>>> Column | Type | Modifiers
>>> fs_backup | boolean | not null default true
>>> fs_display | boolean | not null default false
>>> fs_name | text | not null
>>> fs_parent_dir | text | not null
>>> fs_restore | boolean | not null default false
>>> fs_type | text | not null default 'f'::text
>>> "file_set_1_sync_idx" btree (fs_parent_dir, fs_name, fs_type)
>> 1. WHERE ARE YOUR PRIMARY KEYS???
>> 2. Why do you have two identical indexes on file_info_1
>> 3. WHERE ARE YOUR PRIMARY KEYS???
>> 4. Am I right in thinking that always, file_name==fs_name (i.e. they
>> represent the same piece of information) and if so, why are you
>> storing it twice? Same for _parent_dir too
>> 5. file_type/fs_type are being held as unbounded text? Not an index
>> into some lookup table or a varchar(N)?
>> Can you explain what you're trying to do here - it might be you want
>> to alter your database design.
>> Richard Huxton
>> Archonet Ltd
> This is where I have to admit my novice level of knowledge. Until now
> I have been more concerned with "making it work". It is only now that I
> have finished (more or less) the program that I have started going back
> and trying to find ways to speed it up. I have not used postgres (or
> perl or anything) before this program. I hope my questions aren't too
> basic. ^.^;
There's a rule of thumb about throwing the first version of anything
away. This could well be the time to apply that. I'd recommend getting
book, "An Introduction to Database Systems" by "C.J.Date". It's not an
SQL or "Learn X in 24 hours" but there's plenty of those about and
you've managed to pick up SQL/Perl already. It will explain relational
theory and why it's useful to you.
> I keep hearing about Primary Keys but I can't say that I know what
> they are or how they are used. If I do understand, it is a way to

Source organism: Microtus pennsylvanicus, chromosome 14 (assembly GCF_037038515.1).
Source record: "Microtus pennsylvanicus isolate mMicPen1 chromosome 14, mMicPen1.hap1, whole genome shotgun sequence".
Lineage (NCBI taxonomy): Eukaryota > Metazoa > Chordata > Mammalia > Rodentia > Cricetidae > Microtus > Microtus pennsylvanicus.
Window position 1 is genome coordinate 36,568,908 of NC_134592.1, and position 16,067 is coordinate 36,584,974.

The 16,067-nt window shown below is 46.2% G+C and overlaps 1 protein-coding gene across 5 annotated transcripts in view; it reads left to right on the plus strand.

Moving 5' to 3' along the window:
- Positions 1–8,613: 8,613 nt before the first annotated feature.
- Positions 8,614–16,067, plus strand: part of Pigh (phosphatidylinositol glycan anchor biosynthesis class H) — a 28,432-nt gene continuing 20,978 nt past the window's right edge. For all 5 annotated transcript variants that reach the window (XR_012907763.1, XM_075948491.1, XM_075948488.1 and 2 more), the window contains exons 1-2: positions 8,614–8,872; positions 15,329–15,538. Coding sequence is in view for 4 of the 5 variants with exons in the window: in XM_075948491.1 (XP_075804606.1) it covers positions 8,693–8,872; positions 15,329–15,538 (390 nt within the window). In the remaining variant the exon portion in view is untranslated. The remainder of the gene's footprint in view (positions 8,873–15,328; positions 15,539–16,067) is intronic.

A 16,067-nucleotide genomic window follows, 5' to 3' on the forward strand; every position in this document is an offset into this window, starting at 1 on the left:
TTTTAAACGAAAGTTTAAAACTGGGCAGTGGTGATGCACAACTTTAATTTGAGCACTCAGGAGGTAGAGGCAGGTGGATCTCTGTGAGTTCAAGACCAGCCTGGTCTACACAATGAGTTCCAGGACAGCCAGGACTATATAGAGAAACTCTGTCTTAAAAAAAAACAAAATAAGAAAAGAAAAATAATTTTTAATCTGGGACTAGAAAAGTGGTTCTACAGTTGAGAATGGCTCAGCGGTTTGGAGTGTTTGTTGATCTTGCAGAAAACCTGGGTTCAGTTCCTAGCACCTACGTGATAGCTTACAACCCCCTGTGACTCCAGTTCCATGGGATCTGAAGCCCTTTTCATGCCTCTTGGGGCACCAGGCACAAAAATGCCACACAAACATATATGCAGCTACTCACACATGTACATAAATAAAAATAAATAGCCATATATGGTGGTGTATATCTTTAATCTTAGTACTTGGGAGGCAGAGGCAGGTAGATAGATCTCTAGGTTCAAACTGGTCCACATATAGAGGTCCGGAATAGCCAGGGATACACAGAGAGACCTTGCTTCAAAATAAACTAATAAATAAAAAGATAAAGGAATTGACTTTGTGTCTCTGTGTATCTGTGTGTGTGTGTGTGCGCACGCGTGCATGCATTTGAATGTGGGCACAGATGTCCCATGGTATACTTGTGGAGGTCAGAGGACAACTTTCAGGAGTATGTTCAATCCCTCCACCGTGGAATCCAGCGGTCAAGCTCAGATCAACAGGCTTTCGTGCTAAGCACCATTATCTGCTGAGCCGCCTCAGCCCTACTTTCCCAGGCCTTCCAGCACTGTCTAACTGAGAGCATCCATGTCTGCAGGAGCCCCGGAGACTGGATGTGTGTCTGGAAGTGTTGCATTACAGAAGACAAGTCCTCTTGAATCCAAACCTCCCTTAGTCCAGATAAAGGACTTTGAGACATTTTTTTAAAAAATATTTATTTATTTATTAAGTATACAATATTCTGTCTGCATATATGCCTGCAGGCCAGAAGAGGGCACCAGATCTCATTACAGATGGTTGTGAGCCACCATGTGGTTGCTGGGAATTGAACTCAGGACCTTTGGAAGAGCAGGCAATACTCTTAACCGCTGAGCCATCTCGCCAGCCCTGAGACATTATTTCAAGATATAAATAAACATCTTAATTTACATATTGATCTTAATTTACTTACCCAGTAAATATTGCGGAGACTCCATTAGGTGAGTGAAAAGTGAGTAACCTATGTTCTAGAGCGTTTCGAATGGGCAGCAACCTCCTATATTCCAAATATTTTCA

> reference another table's entry (using a foreign key)? The two matching
> indexes is a typo in my program that I hadn't noticed, I'll fix that asap.
OK - here are a few rules-of-thumb you might find useful until you've
read the book.
1. Every piece of information should be represented explicitly.
If there is an order for your data, it should be based on values already
present, or introduce an explicit "sort_order" column.
2. Every piece of information (row) should be uniquely identifiable. The
column value(s) that uniquely identify a row are known as a key. If
there are several keys pick one - that is your "primary key".
3. Every non-key column in a table should depend on the key and nothing
but the key.
4. Avoid repeating information - you can do this by following points 2,3.
5. Avoid inconsistencies - again 2,3 will help here.
Looking at file_info_1, you have no primary key. This means you can have
two rows with the same (file_parent_dir, file_name) - probably not what
you want. Since these uniquely identify a file on a partition (afaik),
you could make them your primary key.
Also, you have two columns user_uid, user_name. If user_uid is the
file's owner and user_name is their name then user_name doesn't depend
on the primary key, but on user_uid. If one file has uid=123 and
name="Fred" then *all* files with uid=123 will have an owner with name
So - this goes into a separate table:
CREATE TABLE user_details (